Wednesday, November 12, 2008

8 x 2

The Common Man is still up in arms over this country's continued refusal to provide equal rights for its gay citizens. Today, in the comments of The Common Man's Prop. 8 entry, a new commenter, Erasmus, asks an important question, the answer to which is essential to defusing the Pro Prop 8 propoganda. While The Common Man sought to answer him in the comments section, the response ended up being far too long. So, The Common Man reprints Erasmus's question here, and offers his reply.

Sorry for the lateness of the response. I don't read the Common Man as often as I should. Without comment on either, it occurs to me that the argument in favor of gay marriage is identical to the argument in favor of polygamy. Does the Common Man draw the line anywhere on the consenting adults union continuum? Yes I appreciate the irony that most polygamists are against gay marriage. :)

Your tardiness is excused, Erasmus, provided you are dutiful in checking in in the future. Dissent here is welcome, and The Common Man appreciates your input.

That said, you're comparing apples to oranges. Indeed, the argument for polygamy is typically a numbers-based dispute, while the gay marriage issue is simply one of fairness and equal opportunity. Even if you believe in polygamy, you can be married to the person you choose (just not to more than one person). If you are gay, however, you cannot.

Also, Erasmus, Prop 8 was an action of the state and people of California. This is significant because when a state hands out rights, it cannot (or at least should not) selectively deny them for specific subgroups of people. It's not "Congress shall establish no law prohibiting the freedom of speech except for left-handed people, who should just shut the Hell up and be grateful that they get scissors and notebooks that cater to their backwards ways." The promise of America is that everyone should have the same basic opportunities, and that what they do with those opportunities is up to them. California, and those who oppose gay marriage deny opportunity to a category of humanity, and that's not right.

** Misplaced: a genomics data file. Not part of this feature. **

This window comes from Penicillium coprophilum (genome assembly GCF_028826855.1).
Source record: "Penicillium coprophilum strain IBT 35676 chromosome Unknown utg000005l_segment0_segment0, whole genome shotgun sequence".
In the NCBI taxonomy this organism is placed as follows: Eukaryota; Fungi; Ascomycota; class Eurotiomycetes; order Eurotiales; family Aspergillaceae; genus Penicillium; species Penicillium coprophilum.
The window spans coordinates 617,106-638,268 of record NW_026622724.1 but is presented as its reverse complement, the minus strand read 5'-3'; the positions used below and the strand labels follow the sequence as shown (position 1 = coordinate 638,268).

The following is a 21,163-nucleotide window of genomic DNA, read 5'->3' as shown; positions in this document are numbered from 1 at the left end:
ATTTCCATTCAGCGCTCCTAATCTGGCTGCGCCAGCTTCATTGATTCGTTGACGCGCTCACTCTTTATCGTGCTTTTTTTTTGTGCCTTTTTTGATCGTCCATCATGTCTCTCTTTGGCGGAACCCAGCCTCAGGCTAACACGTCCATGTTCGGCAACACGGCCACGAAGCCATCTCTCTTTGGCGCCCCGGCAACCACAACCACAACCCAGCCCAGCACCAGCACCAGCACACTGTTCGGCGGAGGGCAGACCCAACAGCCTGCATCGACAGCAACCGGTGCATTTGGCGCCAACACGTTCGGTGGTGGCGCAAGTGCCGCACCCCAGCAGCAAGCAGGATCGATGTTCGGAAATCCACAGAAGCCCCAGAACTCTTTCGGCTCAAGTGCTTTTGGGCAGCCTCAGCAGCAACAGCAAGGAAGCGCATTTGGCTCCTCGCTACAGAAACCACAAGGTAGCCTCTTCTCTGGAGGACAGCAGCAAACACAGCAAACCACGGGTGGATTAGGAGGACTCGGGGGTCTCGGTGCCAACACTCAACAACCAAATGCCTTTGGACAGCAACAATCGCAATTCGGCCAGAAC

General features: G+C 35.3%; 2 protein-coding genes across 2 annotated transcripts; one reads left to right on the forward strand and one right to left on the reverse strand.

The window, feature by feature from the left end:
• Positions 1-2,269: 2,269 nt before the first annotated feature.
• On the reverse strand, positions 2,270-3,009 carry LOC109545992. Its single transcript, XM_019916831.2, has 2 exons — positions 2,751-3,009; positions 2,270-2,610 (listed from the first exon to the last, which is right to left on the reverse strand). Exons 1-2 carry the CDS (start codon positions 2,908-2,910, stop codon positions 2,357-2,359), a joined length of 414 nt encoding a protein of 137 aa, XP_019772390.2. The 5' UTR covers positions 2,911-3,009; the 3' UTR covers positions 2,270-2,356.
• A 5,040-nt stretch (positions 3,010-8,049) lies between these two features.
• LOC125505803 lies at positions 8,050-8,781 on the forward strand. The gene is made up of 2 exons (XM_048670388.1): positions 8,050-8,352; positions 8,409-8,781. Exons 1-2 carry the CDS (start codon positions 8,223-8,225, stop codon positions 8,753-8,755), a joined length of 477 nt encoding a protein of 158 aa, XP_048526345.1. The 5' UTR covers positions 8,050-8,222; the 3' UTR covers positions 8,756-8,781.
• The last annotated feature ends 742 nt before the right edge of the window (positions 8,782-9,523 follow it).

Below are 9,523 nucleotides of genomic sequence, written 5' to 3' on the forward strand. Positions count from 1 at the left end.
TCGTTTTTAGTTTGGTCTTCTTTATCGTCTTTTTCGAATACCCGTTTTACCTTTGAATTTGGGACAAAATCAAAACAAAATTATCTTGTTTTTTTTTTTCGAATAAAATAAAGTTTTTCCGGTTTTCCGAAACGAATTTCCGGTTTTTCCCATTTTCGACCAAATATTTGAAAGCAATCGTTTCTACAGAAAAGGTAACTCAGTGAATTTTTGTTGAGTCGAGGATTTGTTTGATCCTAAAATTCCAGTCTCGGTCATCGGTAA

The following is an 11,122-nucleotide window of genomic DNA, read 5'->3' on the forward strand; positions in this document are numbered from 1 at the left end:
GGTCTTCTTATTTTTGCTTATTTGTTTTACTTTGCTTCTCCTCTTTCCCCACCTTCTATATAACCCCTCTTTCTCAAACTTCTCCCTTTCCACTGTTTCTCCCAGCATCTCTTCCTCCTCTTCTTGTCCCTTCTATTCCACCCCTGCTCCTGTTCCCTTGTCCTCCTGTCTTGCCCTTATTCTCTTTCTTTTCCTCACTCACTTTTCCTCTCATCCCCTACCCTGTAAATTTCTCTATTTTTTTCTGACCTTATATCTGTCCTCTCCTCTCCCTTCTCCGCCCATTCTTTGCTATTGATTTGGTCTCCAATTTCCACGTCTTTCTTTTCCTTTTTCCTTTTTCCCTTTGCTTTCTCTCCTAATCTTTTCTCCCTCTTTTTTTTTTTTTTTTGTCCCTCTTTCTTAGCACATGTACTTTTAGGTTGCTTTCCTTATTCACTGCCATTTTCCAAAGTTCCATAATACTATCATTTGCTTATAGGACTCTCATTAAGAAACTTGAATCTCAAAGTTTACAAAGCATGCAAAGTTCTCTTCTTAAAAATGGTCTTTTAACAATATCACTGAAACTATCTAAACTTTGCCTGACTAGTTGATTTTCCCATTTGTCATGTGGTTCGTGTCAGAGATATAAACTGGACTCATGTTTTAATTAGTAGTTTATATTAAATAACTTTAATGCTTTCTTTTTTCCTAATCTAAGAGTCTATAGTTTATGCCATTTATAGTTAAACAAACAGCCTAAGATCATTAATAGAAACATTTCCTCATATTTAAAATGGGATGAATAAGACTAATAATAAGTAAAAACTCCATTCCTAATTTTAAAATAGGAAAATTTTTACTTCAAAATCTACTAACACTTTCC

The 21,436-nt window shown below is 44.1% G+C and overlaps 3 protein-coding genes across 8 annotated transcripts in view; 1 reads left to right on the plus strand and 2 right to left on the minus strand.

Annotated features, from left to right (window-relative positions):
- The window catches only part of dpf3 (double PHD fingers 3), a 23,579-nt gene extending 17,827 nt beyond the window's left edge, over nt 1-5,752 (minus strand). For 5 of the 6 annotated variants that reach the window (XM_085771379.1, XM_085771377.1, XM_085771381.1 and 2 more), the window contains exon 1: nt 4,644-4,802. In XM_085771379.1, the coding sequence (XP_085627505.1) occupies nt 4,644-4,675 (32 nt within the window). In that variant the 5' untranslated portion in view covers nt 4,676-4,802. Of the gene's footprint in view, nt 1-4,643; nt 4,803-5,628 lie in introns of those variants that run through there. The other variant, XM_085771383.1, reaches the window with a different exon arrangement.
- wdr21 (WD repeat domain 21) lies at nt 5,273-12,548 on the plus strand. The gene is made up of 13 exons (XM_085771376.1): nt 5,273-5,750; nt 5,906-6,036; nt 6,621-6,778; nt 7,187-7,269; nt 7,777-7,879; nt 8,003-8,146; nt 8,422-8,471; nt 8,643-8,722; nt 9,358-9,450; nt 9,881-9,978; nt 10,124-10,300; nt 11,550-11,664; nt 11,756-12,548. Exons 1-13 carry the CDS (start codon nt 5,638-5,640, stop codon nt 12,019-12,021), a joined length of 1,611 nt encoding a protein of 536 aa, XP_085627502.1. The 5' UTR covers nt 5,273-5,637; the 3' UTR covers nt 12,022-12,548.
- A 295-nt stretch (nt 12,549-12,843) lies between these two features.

The Common Man does draw the line on the consenting adults continuity, Erasmus. Be clear, the problem with polygamy in this country (and around the world) is that it has led to an exploitive and predatory patriarchy that has abused and neglected women and kept them in perpetual servitude. And it has, in its insane and out of control need for more brides, resorted to preying on young girls to fill that need. So it is in the government's interest, and the public's, to make sure that half of its citizens aren't subjected to the lunacy of the Warren Jeffs compounds.

In general, however, The Common Man believes that legality should have little to do with spirituality. If, a la Big Love, three women want to live with one man who is committed to supporting them all and raising their kids, that's ultimately not The Common Man's business (so long as the women aren't being exploited; there's a difference between being a polygamist and being an asshole), anymore than it's The Common Man's business that a young boy lives at home with his mother, father, sister, Uncle Fester, Grandpa Munster, Aunt Clara, and mom's best friend from high school who just left her husband and needs a place to stay for a while.